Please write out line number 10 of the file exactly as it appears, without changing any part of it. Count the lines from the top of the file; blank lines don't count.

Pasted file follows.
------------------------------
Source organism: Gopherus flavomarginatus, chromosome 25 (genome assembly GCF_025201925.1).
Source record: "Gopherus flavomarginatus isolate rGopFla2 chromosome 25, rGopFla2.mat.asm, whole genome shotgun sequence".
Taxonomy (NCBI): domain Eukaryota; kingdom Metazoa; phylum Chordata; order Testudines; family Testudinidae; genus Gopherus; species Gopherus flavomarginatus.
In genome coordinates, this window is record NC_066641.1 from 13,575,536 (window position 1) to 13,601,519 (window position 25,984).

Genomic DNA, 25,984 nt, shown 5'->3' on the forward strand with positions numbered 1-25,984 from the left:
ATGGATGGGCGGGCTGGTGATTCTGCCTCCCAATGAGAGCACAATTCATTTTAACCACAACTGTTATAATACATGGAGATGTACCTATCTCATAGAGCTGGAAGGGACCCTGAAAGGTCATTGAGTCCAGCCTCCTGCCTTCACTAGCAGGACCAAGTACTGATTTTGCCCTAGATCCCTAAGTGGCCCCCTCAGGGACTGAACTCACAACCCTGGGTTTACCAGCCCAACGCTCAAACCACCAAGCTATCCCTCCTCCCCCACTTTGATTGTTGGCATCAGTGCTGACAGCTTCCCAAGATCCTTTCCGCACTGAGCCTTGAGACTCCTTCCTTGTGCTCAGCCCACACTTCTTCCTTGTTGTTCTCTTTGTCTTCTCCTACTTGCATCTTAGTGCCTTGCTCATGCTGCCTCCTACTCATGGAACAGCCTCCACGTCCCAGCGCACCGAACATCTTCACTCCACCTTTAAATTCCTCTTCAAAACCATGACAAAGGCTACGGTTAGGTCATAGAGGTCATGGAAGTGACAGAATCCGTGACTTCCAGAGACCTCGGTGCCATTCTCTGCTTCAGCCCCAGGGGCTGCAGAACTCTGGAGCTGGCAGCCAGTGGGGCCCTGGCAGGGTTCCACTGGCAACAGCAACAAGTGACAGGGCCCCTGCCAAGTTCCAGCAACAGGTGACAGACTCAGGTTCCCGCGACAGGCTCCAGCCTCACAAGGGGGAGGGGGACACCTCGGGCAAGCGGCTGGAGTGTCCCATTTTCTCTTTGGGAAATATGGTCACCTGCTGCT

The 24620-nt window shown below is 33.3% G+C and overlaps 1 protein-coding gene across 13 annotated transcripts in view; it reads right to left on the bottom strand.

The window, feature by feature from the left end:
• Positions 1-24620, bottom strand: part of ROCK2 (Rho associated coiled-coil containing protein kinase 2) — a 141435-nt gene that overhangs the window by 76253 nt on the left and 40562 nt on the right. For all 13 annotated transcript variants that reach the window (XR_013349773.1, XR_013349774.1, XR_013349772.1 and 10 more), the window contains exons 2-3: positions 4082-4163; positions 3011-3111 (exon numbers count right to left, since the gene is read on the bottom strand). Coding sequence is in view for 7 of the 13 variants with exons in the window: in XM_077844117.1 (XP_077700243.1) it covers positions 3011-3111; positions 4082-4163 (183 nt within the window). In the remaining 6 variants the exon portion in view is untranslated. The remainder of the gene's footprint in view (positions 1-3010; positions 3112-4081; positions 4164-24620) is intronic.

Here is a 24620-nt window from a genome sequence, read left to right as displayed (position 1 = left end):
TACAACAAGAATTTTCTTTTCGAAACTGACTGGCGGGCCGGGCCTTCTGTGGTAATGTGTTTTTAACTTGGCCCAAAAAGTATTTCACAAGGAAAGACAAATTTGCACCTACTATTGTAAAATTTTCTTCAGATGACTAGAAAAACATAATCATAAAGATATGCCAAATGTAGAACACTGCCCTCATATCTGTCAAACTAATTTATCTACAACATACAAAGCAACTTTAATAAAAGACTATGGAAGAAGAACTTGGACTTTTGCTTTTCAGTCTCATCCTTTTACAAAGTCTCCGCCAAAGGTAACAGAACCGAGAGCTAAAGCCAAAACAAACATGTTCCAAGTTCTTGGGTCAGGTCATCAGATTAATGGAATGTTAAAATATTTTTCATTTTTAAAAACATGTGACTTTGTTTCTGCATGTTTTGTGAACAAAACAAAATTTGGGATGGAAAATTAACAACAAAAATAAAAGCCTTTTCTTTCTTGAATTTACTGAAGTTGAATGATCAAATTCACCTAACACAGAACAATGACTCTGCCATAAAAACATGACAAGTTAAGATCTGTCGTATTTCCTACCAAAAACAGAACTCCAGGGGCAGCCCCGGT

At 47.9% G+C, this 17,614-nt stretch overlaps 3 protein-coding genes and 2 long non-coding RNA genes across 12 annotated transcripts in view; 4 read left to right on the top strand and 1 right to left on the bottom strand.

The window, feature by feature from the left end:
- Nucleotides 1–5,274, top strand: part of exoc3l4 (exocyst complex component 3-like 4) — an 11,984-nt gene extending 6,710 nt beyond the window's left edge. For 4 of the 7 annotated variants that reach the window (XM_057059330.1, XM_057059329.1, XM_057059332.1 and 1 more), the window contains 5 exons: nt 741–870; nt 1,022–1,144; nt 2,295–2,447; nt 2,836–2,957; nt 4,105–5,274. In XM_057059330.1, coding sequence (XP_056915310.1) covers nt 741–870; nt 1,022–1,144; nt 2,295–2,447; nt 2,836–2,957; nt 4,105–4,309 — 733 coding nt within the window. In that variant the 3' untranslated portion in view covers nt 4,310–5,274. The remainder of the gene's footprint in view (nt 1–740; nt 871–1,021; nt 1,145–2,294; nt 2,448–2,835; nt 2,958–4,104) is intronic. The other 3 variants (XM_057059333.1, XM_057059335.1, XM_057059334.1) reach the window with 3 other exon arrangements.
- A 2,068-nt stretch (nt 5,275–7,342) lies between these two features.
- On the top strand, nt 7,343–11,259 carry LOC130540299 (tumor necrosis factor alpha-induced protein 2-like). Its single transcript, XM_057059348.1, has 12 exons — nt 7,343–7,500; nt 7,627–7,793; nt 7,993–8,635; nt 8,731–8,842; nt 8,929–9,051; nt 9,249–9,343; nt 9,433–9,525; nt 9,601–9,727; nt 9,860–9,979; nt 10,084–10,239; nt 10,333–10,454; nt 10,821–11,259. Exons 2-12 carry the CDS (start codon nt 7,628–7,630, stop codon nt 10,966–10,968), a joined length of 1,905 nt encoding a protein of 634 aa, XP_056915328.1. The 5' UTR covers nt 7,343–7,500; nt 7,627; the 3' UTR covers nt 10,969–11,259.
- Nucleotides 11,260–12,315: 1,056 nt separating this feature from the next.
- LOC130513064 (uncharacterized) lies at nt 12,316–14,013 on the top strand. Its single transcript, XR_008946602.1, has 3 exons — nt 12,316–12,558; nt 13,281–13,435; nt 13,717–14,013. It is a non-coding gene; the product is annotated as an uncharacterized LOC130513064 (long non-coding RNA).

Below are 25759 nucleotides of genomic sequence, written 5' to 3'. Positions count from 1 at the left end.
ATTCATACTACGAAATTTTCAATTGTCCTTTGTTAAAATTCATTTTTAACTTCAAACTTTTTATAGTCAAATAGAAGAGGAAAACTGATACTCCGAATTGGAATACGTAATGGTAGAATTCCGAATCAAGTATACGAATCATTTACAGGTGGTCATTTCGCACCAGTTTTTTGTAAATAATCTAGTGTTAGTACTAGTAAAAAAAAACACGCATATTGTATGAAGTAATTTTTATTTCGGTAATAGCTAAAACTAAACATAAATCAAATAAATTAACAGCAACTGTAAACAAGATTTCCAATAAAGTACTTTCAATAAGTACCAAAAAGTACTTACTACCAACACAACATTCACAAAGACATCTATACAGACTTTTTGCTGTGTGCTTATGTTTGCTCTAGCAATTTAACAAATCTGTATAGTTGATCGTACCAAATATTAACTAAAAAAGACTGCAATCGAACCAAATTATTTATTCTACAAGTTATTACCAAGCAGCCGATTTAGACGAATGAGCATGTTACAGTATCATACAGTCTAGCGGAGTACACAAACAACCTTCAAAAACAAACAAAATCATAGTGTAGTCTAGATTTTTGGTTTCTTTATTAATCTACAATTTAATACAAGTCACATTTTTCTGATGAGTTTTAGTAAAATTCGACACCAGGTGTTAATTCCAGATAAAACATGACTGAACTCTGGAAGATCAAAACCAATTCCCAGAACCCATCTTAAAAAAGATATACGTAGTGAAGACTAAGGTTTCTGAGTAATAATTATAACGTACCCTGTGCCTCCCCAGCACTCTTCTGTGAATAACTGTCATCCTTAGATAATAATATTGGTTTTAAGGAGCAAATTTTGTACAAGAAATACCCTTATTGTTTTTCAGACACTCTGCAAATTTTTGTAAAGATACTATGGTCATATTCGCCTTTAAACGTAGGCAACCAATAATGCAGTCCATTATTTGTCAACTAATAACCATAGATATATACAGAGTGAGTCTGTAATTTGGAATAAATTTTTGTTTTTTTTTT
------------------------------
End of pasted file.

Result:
Here is a 24620-nt window from a genome sequence, read left to right as displayed (position 1 = left end):